SWITZERLAND, JANUARY 08 – Protests over welfare and inequality of benefits have continued for a third day at the Lagos headquarters of the Chevron Nigeria Limited (CNL) in Lekki despite assurances by management that the issues would be resolved amicably.
On Monday, scores of CNL employees in red shirts stormed the company’s office to protest against its Managing Director, Jeff Ewing concerning what they perceive as discrepancies in the treatment of expats and Nigerian staff.
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There were several banners with inscriptions critical of Jeff Ewing.
One such banner read: “Bye bye to Jeff Ewing, Lacks Integrity, Racist Attitude…..”
On Tuesday, Esimaje Brikinn General Manager, Policy, Government and Public Affairs, explained that the management is working to resolve the issue.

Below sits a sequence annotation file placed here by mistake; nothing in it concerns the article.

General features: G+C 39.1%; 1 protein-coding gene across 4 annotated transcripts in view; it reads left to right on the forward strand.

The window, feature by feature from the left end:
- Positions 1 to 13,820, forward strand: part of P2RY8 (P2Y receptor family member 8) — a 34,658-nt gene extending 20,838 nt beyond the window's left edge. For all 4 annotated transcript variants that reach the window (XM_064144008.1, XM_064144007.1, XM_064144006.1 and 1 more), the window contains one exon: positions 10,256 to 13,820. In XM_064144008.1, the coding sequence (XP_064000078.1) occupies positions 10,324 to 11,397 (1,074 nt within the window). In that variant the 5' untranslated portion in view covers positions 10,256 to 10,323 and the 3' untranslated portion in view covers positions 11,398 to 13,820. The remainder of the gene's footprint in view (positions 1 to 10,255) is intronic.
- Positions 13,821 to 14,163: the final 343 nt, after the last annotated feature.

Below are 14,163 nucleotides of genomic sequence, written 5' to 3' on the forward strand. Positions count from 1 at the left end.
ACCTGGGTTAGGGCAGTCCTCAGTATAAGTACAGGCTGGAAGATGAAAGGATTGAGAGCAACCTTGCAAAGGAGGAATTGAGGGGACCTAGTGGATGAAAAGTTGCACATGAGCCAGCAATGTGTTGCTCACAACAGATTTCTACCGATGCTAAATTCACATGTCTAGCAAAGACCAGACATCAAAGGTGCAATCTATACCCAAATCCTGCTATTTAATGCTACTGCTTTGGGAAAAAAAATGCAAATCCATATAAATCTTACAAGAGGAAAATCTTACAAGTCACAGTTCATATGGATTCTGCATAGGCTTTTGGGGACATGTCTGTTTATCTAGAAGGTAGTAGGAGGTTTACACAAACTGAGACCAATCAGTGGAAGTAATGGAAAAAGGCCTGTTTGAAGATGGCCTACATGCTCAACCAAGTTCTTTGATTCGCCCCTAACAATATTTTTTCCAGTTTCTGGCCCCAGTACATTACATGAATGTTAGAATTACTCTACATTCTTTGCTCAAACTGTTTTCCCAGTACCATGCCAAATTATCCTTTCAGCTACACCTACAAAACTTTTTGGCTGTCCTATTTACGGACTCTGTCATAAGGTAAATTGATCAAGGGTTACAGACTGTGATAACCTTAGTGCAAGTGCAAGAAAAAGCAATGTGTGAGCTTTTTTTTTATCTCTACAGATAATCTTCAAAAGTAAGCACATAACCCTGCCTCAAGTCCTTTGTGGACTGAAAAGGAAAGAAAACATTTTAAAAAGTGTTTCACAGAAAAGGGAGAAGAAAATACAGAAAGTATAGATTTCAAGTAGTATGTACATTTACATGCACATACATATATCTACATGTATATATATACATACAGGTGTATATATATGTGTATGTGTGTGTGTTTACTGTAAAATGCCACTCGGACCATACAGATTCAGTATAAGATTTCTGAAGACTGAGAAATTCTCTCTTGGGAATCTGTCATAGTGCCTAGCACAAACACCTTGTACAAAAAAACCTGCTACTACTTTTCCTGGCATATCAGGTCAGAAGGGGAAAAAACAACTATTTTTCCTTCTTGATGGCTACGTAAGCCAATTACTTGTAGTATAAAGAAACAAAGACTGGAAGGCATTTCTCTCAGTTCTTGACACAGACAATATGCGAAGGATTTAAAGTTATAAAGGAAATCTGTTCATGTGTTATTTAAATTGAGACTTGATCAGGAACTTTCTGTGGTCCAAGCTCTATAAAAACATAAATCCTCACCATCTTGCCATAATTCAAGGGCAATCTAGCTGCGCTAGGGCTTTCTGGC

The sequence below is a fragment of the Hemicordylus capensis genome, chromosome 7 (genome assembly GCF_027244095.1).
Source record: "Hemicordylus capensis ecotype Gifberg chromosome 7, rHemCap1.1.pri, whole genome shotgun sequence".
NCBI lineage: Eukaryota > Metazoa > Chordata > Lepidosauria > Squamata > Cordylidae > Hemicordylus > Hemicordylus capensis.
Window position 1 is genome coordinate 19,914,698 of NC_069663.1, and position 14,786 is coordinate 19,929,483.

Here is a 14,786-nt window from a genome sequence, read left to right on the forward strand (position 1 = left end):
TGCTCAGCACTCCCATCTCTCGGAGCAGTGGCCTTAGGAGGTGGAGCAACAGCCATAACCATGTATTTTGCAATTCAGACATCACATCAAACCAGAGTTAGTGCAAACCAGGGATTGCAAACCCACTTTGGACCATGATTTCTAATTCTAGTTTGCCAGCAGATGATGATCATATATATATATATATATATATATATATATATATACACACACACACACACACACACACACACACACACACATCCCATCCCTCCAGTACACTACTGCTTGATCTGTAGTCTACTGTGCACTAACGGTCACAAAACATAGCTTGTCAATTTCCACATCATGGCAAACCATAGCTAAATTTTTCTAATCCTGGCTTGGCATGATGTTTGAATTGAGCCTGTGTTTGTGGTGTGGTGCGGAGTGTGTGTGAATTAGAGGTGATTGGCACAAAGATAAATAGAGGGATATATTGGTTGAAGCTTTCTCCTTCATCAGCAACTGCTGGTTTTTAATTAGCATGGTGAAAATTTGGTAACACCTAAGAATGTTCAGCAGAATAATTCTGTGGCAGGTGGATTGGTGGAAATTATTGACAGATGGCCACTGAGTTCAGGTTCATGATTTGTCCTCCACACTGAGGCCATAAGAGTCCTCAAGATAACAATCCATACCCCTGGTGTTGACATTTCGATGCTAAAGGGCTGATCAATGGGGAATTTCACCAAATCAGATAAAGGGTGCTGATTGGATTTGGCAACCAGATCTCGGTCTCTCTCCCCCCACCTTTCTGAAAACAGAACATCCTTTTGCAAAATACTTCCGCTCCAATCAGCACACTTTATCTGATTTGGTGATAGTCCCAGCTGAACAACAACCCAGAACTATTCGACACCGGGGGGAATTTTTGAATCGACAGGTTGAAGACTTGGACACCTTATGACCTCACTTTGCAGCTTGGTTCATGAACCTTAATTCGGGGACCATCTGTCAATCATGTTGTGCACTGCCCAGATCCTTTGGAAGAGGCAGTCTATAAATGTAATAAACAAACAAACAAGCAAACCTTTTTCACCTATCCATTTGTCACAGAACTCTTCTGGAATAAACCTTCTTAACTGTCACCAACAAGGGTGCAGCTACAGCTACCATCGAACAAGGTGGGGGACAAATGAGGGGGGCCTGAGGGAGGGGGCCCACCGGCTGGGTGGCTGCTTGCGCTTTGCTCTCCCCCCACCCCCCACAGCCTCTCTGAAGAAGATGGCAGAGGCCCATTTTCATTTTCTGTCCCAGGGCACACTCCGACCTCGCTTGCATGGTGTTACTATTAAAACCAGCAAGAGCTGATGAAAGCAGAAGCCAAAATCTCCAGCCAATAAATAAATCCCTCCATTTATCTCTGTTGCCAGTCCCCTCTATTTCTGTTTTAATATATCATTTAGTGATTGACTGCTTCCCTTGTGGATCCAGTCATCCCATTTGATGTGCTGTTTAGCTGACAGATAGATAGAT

In an email to newsmen, Brikinn said:
“CNL, in keeping with its commitment to resolving issues through meaningful dialogue and respect for the rule of law, is engaging in discussions with the union to understand and seek amicable resolution of the issues.
“CNL is a responsible and law-abiding company. The company’s highest priority remains the welfare of and safety of its employees, contractors and the security of its assets
“We will, therefore, do our best to safeguard these interests.”
Nevertheless, on Wednesday, several staff of CNL, belonging to the Petroleum and Natural gas Senior Staff Association (PENGASSAN) gathered outside the company’s office, carrying placards and dancing to the beat of drums, accompanied with the chants of slogans.
Today’s Echo gathered that the CNL branch of PENGASSAN had on December 17, 2019, began a unilateral industrial action and directed its members to stay away from their offices citing some industrial issues as the reason for their actions.
However, a source revealed to Today’s Echo that the CNL staff became upset after the management agreed to pay some benefits in December 2019 but did not fulfil its promises.
“The management had already agreed to pay these welfare packages to staff but refused to implement it, leading to industrial action,” the source said.
and what they perceive as discrepancies in the treatment of expats and Nigerian staff.